Hiram Ulysses Grant was born April 27, 1822, in Point Pleasant, Ohio, the first child of Jesse and Hannah Grant. When Ulysses was one year old, his family moved to the nearby town of Georgetown. Jesse Grant supported the family as a tanner making animal hides into leather. Ulysses did not like working at the tannery. Instead, he would take care of the family farm, and care for the animals, especially horses. He attended several grade schools in Ohio and in Maysville, Kentucky, and thought about becoming a math teacher. When Grant stated that he would like to go to college, his father got him an appointment to the U.S. Military Academy at West Point, New York. By mistake, his name was listed on the roster as Ulysses S. Grant, and although he tried to correct it upon entering the Academy, they informed him it would require a new appointment. Knowing this would upset his father, Ulysses accepted the change. His classmates soon nicknamed him United States or Uncle Sam Grant, and then called him Sam Grant.
Ulysses graduated from West Point in 1843, 21st out of 39 cadets graduating that year. He was assigned to the 4th U.S. Infantry regiment stationed at Jefferson Barracks near St. Louis, Missouri. Ulysses' roommate his last year at West Point was Fred Dent, who had grown up at a nearby plantation called White Haven. Grant was invitied to visit the home, and during a visit in February 1844 he met one of Fred's sisters, Julia Dent Grant. The two fell in love and became engaged before Ulysses was stationed further south. During the Mexican War, Grant served in nearly every major battle of the war and was twice brevetted for bravery. Ulysses and Julia married in St. Louis in 1848 after the conclusion of the Mexican American war. Grant was assigned to several different posts before resigning from the army in 1854 to try his hand at farming in St. Louis at White Haven. Grant struggled on the farm, however, and in early 1860 the family moved to Galena, Illinois, where Ulysses worked as a clerk at his father’s general store.
With the outbreak of the Civil War in April 1861, Grant offered his services to the U.S. military and quickly rose to fame following his victories at Forts Henry and Donelson, where he earned the nickname "Unconditional Surrender" Grant. He rose through the ranks and was appointed by President Lincoln to become commanding general of all Union armies in March 1864. Grant supported Lincoln's war aims of union and freedom for the nearly 4 million African American enslaved individuals in the South. Following Lincoln's enactment of the Emancipation Proclamation, Grant made sure that the enslaved men, women, and children who escaped to Union lines were protected and cared for. After being promoted, Grant worked diligently to bring an end to the war. He accepted Confederate General Robert E. Lee's surrender of the Army of Northern Virginia on April 9, 1865, effectively ending the Civil War.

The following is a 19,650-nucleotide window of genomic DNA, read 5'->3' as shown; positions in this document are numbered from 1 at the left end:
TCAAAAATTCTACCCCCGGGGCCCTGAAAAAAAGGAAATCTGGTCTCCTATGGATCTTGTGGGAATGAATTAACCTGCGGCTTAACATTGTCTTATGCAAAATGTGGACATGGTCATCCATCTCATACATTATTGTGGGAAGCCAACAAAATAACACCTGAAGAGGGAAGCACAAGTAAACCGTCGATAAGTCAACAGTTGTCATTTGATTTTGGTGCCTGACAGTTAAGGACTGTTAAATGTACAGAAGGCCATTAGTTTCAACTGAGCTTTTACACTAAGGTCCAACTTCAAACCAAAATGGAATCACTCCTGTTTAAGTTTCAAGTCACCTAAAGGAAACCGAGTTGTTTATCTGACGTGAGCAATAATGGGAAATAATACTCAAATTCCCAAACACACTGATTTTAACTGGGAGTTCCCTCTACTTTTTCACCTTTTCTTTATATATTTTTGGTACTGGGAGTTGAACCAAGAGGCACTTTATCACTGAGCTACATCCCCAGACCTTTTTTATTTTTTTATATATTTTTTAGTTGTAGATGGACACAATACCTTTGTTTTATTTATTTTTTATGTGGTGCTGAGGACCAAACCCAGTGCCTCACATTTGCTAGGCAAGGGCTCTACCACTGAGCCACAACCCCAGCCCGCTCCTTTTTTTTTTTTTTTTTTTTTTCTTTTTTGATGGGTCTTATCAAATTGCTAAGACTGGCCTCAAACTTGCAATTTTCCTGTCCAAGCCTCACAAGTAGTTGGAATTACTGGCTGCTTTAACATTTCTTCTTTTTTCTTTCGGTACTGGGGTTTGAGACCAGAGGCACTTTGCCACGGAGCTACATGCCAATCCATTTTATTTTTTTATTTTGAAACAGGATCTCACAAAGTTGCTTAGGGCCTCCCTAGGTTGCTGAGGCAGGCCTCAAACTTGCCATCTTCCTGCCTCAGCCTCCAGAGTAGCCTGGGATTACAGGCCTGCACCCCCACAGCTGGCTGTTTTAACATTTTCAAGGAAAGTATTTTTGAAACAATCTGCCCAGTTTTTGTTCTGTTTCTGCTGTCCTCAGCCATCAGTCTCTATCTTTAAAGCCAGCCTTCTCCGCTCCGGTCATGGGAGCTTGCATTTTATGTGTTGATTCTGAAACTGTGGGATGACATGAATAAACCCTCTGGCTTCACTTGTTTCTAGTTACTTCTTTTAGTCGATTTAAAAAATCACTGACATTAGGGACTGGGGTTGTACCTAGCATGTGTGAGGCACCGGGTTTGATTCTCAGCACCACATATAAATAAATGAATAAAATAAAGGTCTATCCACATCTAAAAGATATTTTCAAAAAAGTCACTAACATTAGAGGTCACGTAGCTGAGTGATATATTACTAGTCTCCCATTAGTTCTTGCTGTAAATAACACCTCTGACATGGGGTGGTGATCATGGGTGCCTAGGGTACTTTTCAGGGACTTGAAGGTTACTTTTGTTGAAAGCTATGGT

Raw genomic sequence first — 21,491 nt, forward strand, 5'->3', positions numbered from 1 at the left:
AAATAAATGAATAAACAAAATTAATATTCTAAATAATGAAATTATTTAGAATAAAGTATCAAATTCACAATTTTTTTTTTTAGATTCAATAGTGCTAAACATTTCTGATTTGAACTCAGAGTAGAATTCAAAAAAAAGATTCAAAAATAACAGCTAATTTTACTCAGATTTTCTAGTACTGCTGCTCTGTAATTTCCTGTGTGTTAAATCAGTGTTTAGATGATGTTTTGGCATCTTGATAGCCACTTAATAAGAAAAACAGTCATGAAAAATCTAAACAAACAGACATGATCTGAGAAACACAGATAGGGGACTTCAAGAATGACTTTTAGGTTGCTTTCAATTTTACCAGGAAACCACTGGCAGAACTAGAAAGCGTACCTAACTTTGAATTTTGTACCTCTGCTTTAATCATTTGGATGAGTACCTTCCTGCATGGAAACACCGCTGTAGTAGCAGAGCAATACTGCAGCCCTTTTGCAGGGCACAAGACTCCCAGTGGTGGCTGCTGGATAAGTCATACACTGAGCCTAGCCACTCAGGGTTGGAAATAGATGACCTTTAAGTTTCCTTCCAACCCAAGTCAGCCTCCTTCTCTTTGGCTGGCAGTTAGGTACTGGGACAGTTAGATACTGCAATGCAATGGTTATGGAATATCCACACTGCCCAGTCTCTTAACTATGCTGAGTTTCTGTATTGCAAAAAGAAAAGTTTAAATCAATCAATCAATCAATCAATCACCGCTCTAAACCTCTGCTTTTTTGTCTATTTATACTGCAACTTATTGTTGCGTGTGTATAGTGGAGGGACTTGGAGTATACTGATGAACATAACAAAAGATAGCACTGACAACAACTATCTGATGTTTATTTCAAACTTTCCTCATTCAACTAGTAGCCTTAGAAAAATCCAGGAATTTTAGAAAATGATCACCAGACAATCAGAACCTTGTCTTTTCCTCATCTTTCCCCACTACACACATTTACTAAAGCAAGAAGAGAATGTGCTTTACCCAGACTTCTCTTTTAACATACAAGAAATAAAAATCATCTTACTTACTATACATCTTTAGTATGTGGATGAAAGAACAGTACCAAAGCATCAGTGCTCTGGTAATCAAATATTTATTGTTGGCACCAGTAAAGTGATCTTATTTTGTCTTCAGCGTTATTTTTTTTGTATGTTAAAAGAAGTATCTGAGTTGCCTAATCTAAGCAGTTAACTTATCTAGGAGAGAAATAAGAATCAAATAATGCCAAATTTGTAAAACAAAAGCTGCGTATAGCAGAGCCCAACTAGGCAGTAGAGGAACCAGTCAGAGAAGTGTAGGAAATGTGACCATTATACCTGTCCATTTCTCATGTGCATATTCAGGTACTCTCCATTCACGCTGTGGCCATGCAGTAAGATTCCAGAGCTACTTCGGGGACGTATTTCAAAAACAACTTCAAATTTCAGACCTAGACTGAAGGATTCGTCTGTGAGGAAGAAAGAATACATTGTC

After the Civil War Grant was elected the 18th President of the United States in 1868. During his two terms, Grant supported and signed the 15th Amendment to the Constitution, giving African American men the right to vote. His Native American “peace policy” revised government relations with Native Americans and attempted to protect Indians from people who wanted their land, although the results of these policies were mixed. He sought free public education for all, regardless of race, gender, or religion. On March 1, 1872 Grant signed legislation establishing Yellowstone as the nation's first national park. In international affairs, he peacefully settled major disputes with England over its support for the Confederacy during the Civil War, setting up a framework for international arbitration. And, contrary to popular depictions of Grant’s administration being one of the most corrupt in U.S. history, President Grant instituted civil service reform in the executive branch to reduce the negative effects of patronage and the spoils system. The recommendations of the Civil Service Commission would not become law until after President Garfield's assassination in 1881.
Once the Grants left the White House, they embarked on a two-year world tour and settled in New York City. To offset the loss of his personal fortune to a Wall Street scam, Grant wrote his memoirs of the Civil War, which were completed just a few days before his death from throat cancer on July 23, 1885. Published posthumously, The Personal Memoirs of U. S. Grant is still considered one of the best military commentaries ever written.